The crisis in Ukraine: Russian aggression, U.S. sanctions, and the future of the region

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Russian President Vladimir Putin addresses the nation in the Kremlin in Moscow, Russia, Monday, Feb. 21, 2022. Russia's Putin has recognized the independence of separatist regions in eastern Ukraine, raising tensions with West. (Alexei Nikolsky/Sputnik/Kremlin Pool Photo via AP)

Russian President Vladimir Putin addresses the nation in the Kremlin in Moscow, Russia, Monday, Feb. 21, 2022. Russia's Putin has recognized the independence of separatist regions in eastern Ukraine, raising tensions with West. (Alexei Nikolsky/Sputnik/Kremlin Pool Photo via AP)

President Vladimir Putin ordered troops into two pro-Russia regions in eastern Ukraine Monday. At a press conference Tuesday, President Biden said this military incursion marked the “the beginning of a Russian invasion” and ordered new sanctions against Russia’s financial institutions. Also in response, Germany halted the Nord Stream 2 pipeline that would have delivered natural gas to Europe. This hour, we examine the Ukraine crisis. Is a full-fledged Russian invasion inevitable? How should Ukraine, NATO and the U.S. respond? And, if Russia does gain control of Ukraine, what will that mean for Europe and global security?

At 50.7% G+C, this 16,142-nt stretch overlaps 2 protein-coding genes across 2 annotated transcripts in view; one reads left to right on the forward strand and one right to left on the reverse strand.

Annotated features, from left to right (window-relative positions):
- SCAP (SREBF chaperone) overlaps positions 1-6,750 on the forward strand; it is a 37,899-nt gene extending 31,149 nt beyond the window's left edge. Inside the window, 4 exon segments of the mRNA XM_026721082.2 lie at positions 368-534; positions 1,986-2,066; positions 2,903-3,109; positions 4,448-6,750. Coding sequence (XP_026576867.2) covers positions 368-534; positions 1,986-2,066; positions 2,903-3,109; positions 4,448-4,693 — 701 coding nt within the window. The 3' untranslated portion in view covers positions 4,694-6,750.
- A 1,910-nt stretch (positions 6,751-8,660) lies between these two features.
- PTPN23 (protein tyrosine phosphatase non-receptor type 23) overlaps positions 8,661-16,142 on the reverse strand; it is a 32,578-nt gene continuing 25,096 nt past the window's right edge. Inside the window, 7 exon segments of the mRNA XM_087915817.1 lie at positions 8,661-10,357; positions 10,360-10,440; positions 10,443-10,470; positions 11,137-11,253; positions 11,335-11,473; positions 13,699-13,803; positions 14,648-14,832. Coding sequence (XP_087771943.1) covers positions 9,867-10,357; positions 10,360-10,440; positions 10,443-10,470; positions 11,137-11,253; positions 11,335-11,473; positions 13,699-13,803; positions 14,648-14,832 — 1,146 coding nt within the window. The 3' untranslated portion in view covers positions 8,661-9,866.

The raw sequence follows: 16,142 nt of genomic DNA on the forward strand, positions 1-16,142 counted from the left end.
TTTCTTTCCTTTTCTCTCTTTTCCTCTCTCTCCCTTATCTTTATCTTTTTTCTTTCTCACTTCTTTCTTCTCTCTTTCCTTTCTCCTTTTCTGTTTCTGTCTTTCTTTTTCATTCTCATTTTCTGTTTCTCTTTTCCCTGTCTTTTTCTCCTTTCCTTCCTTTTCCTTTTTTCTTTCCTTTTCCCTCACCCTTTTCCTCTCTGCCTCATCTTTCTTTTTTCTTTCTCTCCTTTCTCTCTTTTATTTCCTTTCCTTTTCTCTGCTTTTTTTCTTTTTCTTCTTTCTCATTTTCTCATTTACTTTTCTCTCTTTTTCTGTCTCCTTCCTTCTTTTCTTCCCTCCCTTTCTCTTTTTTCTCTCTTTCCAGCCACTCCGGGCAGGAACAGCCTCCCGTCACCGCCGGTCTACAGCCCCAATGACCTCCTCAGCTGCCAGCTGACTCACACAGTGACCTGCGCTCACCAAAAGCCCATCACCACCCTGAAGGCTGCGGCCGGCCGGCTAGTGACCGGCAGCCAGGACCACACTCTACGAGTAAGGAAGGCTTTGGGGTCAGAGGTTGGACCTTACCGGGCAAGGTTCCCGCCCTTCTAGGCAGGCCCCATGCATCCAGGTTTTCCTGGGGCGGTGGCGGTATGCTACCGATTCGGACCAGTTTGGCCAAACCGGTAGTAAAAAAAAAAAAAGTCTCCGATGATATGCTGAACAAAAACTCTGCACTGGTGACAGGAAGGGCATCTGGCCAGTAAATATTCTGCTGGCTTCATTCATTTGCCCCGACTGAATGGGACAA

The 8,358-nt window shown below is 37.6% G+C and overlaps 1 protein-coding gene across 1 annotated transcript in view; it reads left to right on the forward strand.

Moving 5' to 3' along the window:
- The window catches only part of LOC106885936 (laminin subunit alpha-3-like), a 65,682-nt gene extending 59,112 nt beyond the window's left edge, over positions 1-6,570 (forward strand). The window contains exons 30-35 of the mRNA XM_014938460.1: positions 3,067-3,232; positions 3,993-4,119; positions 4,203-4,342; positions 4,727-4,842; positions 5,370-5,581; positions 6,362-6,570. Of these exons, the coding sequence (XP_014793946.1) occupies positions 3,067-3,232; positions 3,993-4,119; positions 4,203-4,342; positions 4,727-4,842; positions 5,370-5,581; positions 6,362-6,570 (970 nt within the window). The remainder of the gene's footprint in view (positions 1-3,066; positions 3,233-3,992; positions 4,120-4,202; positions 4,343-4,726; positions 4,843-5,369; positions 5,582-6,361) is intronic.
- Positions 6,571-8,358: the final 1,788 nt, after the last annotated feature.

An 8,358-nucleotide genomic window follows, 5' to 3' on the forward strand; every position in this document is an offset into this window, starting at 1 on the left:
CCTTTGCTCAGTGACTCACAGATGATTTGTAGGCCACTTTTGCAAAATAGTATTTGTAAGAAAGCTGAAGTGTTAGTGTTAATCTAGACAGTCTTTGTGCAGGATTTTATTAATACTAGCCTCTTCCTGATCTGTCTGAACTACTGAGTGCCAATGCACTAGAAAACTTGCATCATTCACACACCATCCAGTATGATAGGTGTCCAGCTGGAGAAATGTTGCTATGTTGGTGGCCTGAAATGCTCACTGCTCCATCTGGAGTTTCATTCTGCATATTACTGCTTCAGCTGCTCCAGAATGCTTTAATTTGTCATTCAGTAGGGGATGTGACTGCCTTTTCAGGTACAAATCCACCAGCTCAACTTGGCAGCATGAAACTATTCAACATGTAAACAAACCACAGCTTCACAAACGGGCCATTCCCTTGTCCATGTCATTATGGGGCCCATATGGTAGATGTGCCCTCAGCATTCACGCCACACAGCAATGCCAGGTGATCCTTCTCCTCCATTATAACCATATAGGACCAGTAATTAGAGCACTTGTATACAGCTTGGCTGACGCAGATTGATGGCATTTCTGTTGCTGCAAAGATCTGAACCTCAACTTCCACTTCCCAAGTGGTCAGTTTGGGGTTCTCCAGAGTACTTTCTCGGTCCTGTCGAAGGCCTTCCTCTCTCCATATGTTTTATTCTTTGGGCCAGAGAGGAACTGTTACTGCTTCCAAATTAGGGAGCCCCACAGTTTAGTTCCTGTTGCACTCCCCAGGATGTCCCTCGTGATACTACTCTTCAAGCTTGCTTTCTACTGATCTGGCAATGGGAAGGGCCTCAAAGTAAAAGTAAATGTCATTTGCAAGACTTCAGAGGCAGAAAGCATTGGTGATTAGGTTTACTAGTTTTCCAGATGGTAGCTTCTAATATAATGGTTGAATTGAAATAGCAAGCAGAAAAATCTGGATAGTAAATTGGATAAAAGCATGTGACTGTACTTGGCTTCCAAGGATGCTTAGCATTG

Guests

Trudy RubinPhiladelphia Inquirer Worldview columnist. @trudyrubin

Kathryn Stoner, senior fellow at the Freeman Spogli Institute for International Studies and professor at Stanford University and author of, Russia Resurrected: Its Power and Purpose in a New Global Order. @kath_stoner

Brian Taylor, professor of political science at Syracuse University and the author of three books on Russian politics, most recently The Code of Putinism. @bdtaylor_SU

Recommended reading

The Philadelphia Inquirer, Why Putin’s Ukraine aggression will change the world: An explainer on how we got here | Trudy Rubin – “So the basic reason for this crisis is that Putin wants to restore what he believes is Moscow’s rightful control over the territory of Ukraine. He appears willing to use force to do so, no matter the cost.”

The New York Times, Piece by Piece, Russia’s Rationale for a Ukraine Invasion Is Put in Place – “From the occupied territory of Ukraine to the halls of the Kremlin, the rationale for a possible invasion was put into place, piece by piece, and presented to the Russian public in an unrelenting push on state television.”

The Atlantic, Vladimir Putin’s Hall of Mirrors – “Provocation can become a necessary condition to action. Putin has massed Russian forces at the Ukrainian border, but he has no story (yet) for the Russian people as to why he would invade.”

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